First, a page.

He taught us to love those around us and don't take anyone for granted. Atticus made me the man I am today he taught me most everything I know. I miss all the wonderful time we had together and i would do anything to spend a day with him again. Atticus always gave everyone a chance. He believed that everyone had at least a little nice in them, but some may just have to be looked at more to see it.
This is a few reasons why Atticus is a determined person. Atticus is intelligent. In the book we see this when he made Bob Ewell write his name to show that he is left handed. This shows that Atticus is intelligent because he made the
The reason so many people chose Atticus to be their champion of morality was because he represented strong morals and was believed to be one of the first of his people to stand up against the way things were. For a while, the pedestal Atticus was perched upon was up so high that he was of god-like status. But as time
The way Atticus treats people sets a good example for his children to follow, allowing them to see how one should be treated no matter what race or gender one is. “...until I thought if Boo Radley ever received it he would not be able to read it. I was looking down the street when the dinner-bell rang.” (Lee, 49). In this situation, Atticus tries to defend Boo when the kids try to mess with him. Atticus thinks that the kids should not mess with Boo because his property is his property, and the children would not want someone “playing tricks” in their yard, and treating them differently than anyone else.
Contrastingly, Atticus strives to role model good behaviours, in order for his principles to permeate his children 's morals, ethics and tenets. Exemplified in this quotation: "First of all," he (Atticus) said, "if you can learn a simple trick, Scout, you 'll get along a lot better with all kinds of folks. You never really understand a person until you consider things from his point of view […] until you climb into his skin and walk around in it." In this dialogue, Atticus is bestowing a crucial piece of advice, regarding empathy. Atticus paints the importance of empathy with a brush of metaphors on the canvas of life.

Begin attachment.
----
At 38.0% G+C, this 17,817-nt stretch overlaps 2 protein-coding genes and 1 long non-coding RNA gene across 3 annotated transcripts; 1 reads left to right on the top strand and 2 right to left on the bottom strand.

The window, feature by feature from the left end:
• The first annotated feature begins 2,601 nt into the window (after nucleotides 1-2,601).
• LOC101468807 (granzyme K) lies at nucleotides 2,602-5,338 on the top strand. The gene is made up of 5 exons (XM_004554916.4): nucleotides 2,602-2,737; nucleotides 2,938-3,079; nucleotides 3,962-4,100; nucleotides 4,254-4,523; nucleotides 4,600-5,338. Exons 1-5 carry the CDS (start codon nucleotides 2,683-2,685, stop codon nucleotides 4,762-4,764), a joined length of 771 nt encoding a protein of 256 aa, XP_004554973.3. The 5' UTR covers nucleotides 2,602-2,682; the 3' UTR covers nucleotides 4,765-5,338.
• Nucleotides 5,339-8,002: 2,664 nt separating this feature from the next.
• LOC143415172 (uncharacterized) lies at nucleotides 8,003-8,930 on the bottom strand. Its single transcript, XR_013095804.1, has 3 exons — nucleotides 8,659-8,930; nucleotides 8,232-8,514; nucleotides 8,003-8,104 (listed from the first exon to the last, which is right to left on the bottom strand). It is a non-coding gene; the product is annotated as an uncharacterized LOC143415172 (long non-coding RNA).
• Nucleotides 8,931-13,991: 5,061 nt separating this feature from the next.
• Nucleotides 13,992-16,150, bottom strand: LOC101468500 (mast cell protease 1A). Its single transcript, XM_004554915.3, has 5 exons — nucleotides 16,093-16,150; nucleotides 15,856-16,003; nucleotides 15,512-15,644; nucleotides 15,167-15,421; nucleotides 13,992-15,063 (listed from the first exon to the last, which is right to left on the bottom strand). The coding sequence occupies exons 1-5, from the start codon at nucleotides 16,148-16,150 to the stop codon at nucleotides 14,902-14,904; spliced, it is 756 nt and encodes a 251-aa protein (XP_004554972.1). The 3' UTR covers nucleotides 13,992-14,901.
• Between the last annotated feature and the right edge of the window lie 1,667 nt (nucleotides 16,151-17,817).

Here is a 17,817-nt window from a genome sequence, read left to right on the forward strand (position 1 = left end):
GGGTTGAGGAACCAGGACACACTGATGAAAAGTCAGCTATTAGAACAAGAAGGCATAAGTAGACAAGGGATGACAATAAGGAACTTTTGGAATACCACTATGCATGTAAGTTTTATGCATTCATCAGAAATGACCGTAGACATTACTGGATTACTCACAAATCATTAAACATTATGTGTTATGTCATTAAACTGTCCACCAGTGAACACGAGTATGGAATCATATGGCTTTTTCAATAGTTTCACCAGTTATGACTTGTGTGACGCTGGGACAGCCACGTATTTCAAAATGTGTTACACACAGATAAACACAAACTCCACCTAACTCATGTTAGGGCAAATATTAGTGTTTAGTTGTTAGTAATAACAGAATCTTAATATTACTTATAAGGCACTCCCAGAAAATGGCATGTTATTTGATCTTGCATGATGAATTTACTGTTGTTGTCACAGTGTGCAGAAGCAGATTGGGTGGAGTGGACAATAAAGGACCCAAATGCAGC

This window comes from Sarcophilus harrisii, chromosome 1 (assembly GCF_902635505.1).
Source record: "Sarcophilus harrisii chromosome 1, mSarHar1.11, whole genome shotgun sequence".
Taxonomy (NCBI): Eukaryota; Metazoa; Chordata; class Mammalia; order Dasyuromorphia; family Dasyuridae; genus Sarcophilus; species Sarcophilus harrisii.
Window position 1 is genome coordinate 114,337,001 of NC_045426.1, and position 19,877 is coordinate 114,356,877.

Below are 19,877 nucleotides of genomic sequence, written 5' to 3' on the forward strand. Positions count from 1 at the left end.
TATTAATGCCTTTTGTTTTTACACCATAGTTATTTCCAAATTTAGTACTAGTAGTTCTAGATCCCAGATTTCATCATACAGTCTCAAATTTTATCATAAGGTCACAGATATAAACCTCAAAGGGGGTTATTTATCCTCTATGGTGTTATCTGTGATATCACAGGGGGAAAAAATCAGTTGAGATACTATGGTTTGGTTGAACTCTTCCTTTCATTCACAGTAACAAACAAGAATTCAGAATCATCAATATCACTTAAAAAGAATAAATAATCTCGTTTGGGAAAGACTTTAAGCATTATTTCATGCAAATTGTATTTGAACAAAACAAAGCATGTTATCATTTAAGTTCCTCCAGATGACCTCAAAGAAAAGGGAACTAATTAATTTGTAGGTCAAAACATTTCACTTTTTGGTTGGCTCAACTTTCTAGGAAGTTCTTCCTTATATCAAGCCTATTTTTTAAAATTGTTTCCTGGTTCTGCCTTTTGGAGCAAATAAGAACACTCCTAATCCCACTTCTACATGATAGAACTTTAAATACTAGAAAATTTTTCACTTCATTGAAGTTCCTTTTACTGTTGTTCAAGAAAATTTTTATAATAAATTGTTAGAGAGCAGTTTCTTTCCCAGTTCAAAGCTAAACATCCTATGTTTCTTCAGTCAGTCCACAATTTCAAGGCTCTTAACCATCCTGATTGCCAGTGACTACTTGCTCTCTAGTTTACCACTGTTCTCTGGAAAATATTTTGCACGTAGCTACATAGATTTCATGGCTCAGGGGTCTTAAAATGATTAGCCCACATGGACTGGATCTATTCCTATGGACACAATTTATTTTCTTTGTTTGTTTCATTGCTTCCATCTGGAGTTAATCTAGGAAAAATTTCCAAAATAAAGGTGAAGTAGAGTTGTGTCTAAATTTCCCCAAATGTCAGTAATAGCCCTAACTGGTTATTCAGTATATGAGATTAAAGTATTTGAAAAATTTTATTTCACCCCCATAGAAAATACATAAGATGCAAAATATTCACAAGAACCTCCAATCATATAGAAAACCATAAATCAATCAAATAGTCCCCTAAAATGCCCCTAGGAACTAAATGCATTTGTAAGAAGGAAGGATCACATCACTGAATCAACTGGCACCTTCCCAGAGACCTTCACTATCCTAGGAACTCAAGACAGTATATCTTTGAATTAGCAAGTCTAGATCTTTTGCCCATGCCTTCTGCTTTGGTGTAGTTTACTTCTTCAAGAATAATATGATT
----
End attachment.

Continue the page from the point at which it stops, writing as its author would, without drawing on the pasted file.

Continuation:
He manages to remain loyal to his beliefs even when he struggles to make a difference in a town filled with ignorance and prejudice. WISDOM First off Atticus, unlike the rest of the Maycomb population, has the wisdom to understand the irony of why people act they way they do. “You never really understand a person until you consider things from his point of view until you climb into his skin and walk around in it.”(Lee 283). To Kill A Mockingbird, is a fundamental part to not only literature but
In conclusion, Atticus Finch from Haper Lee’s To Kill a Mockingbird, demonstrates humility, fairness, and loves his children very much. Although he had many a chance to boast about his amazing achievements and accomplishments, Atticus never did, but instead chose to keep these skills quiet and low-down. Being black meant nothing much to him either; he believed blacks should get an equal chance at everything and Atticus never judged someone immediately just because of one’s colour or social class. He proved this when he decided to defend the black man, Tom Robinson in front of the entire court. All of Atticus characters stated here also leads up to the main one: love.
1. Though there is an incredible amount of important characters in the novel, to me, the most significant character in Part 1 of To Kill a Mockingbird is Atticus Finch. His actions and treatment towards everyone and everything caused me think the most in comparison to the other characters. For instance, Atticus makes an important decision to defend Tom Robinson, a black man, in trial during Chapter 9, thus leading to harassment towards his family not only from school, but even from their own neighbor and a relative. While his actions put him and his family in trouble, Atticus still stands firm in his beliefs.
This causes Atticus to gain respect throughout the town of Maycomb, by both black and white residents, before and after Tom Robinson’s trial takes place. To begin with, the white people in Maycomb respect Atticus because of his dedication and commitment. Correspondingly, Jem is reading the paper one morning when Scout comes up behind him to see if there is anything interesting. “We were surprised one morning to see a cartoon in the Montgomery Advertiser above the caption, ‘Maycomb’s Finch.’ It showed Atticus barefooted and in short pants, chained to a desk: he was diligently writing on a slate while some frivolous-looking girls yelled, ‘Yoo-hoo!’ at him. ‘That’s a compliment,’ explained Jem.
When his children receive guns Atticus strictly says not to kill mockingbirds. They are birds who are innocent of everything but making music for the ear. The biggest lesson Atticus taught his children was to never judge a person until you see things from their point of view. You never know what someone is going through because you are not them. In chapter three Atticus says to Scout, “you never really understand